Young people these days are pretty tech savy. It’s not hard for us, we grew up around this stuff. It’s hard for us to understand life without it. It’s also tough for us to understand why some people don’t get it. There are two common misconceptions floating around in the legal profession about technology, and here they are:
1. According to Larry Bodine, Twitter is not an effective marketing tool.
2. According to Scott Greenfield, blogs don’t really bring in business for attorneys.
My simple reply to both posts is this: if Twitter and Blogs are not working for you- you’re doing it wrong.
Lets start with Twitter.
Larry Bodine shared a bunch of Twitter statistics in his recent article: Twitter Not Effective for Law Firm Marketing. Among them he shared that in April 2009 Twitter had more visitors than LinkedIn, Digg, or even NYTimes.com– but nobody really pays attention to that statistic. The only statistic they pay attention to is this one: 60% of Twitter users drop out after one month, according to Neilsen Wire.
What does a 60% drop mean in practical terms? It means that of the 10 million plus people in the US who joined Twitter since March, 2009- as few as 4 million new users are still twittering. 4 million in two months is still pretty significant growth- and the growth just continues, so what’s the problem? What Larry Bodine is trying to suggest with this statistic is that Twitter is a fad that won’t be around in a few years.
So why are Facebook, LinkedIn, and Plaxo all trying to imitate the simplicity of the Twitter feed? Twitter succeeds at one thing better than any of the other social networking sites- it encourages sharing good ideas, good questions, and good articles with people outside of your existing network. This leads to building relationships with like minded people, and I have seen it first hand. Whether Twitter survives or not is irrelevant as far as I’m concerned, because the successful aspects of Twitter will survive in one form or another.
Larry Bodine said about Twitter, “I have seen few conversations that lead to new business.” But Larry, Twitter is not about closing deals, its about building relationships. Thanks to Twitter I have found half a dozen paying clients, made connections that led to real life conversations with thought leaders like Kevin O’Keefe, Ed Scanlan, Alexis Neeley, Gini Dietrich and even Scott Greenfield. There have been so many amazing people that have become great friends- and I met them all through Twitter. If it wasn’t for Twitter, I never would have been quoted by the the Wall Street Journal, ABA Journal, or Abovethelaw.com, nor would I have been invited to host Blawgreview. So yeah, I think there is something to this whole “Twitter” thing.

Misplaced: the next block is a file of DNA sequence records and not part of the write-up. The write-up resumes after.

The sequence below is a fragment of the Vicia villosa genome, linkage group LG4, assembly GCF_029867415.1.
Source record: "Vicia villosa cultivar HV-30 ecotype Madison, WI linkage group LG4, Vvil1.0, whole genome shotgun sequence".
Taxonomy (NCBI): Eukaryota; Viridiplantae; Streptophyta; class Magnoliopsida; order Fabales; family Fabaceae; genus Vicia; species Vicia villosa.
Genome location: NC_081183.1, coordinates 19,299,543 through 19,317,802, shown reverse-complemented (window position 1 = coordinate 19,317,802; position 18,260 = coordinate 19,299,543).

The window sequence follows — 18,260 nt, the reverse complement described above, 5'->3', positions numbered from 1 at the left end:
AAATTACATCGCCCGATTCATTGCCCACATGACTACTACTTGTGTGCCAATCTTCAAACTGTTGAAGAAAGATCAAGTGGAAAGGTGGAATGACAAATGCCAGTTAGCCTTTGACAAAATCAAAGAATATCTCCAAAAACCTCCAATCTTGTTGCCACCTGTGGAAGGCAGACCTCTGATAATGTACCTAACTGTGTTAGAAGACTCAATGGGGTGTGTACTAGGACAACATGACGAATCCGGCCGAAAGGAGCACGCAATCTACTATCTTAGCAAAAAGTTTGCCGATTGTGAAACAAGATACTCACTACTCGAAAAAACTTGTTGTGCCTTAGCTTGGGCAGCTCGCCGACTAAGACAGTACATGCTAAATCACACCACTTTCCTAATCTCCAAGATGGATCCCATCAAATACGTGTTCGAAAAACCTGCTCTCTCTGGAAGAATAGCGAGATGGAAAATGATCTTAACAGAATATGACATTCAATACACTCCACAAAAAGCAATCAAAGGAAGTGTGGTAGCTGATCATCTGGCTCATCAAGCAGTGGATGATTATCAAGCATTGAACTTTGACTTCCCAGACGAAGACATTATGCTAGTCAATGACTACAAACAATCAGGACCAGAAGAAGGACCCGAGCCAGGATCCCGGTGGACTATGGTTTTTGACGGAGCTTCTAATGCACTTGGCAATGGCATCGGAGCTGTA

Should Twitter be a large part of a firm’s marketing strategy? Probably not. Should it be a part of the marketing mix? Certainly. It has a unique ability to bring strangers together- and it costs nothing.
Now for misconception 2: Blogs don’t bring in Business for Attorneys
Scott Greenfield, in competition for the Grumpiest Boomer on the Internet (“GBI”) has had great success in building a thriving blog. He has a gigantic readership, and tons of online accolades. But he has one small problem according to his site-it doesn’t bring him any business:
Have I gotten a ton of inquiries because of this blawg? You betcha. Have these inquiries turned into clients? Nary a one. I get disorderly conducts from Des Moines, whiners from Wisconsin and free-riders from Fredonia. I can’t tell you how many people call to ask me to represent them for free because of this blawg. Woo hoo! You want a piece of that action? Let me know and I’ll send them all over.
My message to Scott is a simple one- you might want to adjust your strategy. You could easily build into your blog a referral service, a capture mechanism, or use any number of other tools to actually bring in business. You just haven’t designed your site for that purpose. Scott reports to have thousands of viewers to his blog each day, but NO buyers. Can you imagine a WalMart that had thousands of people walk through the store- without ever buying anything? That’s what happens on Scott’s blog, and why? He hasn’t designed it to bring in referrals or to convert traffic into clients. So don’t listen to him claiming online marketing doesn’t work just because he isn’t doing it right.
The most common misconception about blogs is that if you create original content and bring in traffic, then people will hire you. Getting them to your site is only half of the equation. Your site needs to hook them the moment they arrive. Most websites or blogs fail to generate business because they have no hook. The creators of the blogs are thinking like lawyers and not like prospective clients.
My generation sees technology like blogs and Twitter as just another tool. Twitter brings in traffic, blogs provide the hook, and then talented professionals have an opportunity to close the deal. Its not that complicated, but then again, I grew up with this stuff.
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